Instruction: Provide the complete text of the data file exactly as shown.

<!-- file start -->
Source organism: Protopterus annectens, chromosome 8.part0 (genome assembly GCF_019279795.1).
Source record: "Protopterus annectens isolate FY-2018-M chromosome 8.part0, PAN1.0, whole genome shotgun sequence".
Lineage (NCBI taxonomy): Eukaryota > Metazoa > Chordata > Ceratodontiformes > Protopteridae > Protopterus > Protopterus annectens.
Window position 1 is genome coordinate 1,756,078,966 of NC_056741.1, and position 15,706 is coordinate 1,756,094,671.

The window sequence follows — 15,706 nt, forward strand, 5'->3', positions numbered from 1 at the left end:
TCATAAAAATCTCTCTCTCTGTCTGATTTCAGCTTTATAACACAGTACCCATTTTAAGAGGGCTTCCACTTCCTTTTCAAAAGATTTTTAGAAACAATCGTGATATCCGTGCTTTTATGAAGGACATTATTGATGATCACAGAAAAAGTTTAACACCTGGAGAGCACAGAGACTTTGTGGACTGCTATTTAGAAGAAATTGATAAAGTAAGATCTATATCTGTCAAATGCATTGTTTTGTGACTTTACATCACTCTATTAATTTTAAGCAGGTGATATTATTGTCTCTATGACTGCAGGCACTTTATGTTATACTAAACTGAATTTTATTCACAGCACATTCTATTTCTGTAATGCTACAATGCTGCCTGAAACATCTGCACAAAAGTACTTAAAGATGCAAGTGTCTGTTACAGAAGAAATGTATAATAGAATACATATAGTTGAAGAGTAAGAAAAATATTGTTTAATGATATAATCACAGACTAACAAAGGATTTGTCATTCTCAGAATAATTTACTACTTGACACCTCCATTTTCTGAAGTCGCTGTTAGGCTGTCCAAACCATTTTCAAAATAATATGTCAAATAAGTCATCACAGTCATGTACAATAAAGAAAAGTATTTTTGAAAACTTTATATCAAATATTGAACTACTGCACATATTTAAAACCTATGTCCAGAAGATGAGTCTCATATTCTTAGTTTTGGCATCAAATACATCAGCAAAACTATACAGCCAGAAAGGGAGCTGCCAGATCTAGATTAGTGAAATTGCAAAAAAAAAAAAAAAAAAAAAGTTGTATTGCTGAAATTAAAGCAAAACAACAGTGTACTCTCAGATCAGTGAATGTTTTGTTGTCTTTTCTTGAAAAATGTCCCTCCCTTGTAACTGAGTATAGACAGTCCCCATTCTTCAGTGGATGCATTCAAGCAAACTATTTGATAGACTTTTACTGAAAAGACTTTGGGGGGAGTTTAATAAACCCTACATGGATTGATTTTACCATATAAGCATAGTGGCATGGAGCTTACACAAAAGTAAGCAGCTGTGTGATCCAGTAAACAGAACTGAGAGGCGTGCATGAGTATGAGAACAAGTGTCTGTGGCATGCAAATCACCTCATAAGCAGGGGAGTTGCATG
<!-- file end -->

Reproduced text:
Source organism: Protopterus annectens, chromosome 8.part0 (genome assembly GCF_019279795.1).
Source record: "Protopterus annectens isolate FY-2018-M chromosome 8.part0, PAN1.0, whole genome shotgun sequence".
Lineage (NCBI taxonomy): Eukaryota > Metazoa > Chordata > Ceratodontiformes > Protopteridae > Protopterus > Protopterus annectens.
Window position 1 is genome coordinate 1,756,078,966 of NC_056741.1, and position 15,706 is coordinate 1,756,094,671.

The window sequence follows — 15,706 nt, forward strand, 5'->3', positions numbered from 1 at the left end:
TCATAAAAATCTCTCTCTCTGTCTGATTTCAGCTTTATAACACAGTACCCATTTTAAGAGGGCTTCCACTTCCTTTTCAAAAGATTTTTAGAAACAATCGTGATATCCGTGCTTTTATGAAGGACATTATTGATGATCACAGAAAAAGTTTAACACCTGGAGAGCACAGAGACTTTGTGGACTGCTATTTAGAAGAAATTGATAAAGTAAGATCTATATCTGTCAAATGCATTGTTTTGTGACTTTACATCACTCTATTAATTTTAAGCAGGTGATATTATTGTCTCTATGACTGCAGGCACTTTATGTTATACTAAACTGAATTTTATTCACAGCACATTCTATTTCTGTAATGCTACAATGCTGCCTGAAACATCTGCACAAAAGTACTTAAAGATGCAAGTGTCTGTTACAGAAGAAATGTATAATAGAATACATATAGTTGAAGAGTAAGAAAAATATTGTTTAATGATATAATCACAGACTAACAAAGGATTTGTCATTCTCAGAATAATTTACTACTTGACACCTCCATTTTCTGAAGTCGCTGTTAGGCTGTCCAAACCATTTTCAAAATAATATGTCAAATAAGTCATCACAGTCATGTACAATAAAGAAAAGTATTTTTGAAAACTTTATATCAAATATTGAACTACTGCACATATTTAAAACCTATGTCCAGAAGATGAGTCTCATATTCTTAGTTTTGGCATCAAATACATCAGCAAAACTATACAGCCAGAAAGGGAGCTGCCAGATCTAGATTAGTGAAATTGCAAAAAAAAAAAAAAAAAAAAAGTTGTATTGCTGAAATTAAAGCAAAACAACAGTGTACTCTCAGATCAGTGAATGTTTTGTTGTCTTTTCTTGAAAAATGTCCCTCCCTTGTAACTGAGTATAGACAGTCCCCATTCTTCAGTGGATGCATTCAAGCAAACTATTTGATAGACTTTTACTGAAAAGACTTTGGGGGGAGTTTAATAAACCCTACATGGATTGATTTTACCATATAAGCATAGTGGCATGGAGCTTACACAAAAGTAAGCAGCTGTGTGATCCAGTAAACAGAACTGAGAGGCGTGCATGAGTATGAGAACAAGTGTCTGTGGCATGCAAATCACCTCATAAGCAGGGGAGTTGCATG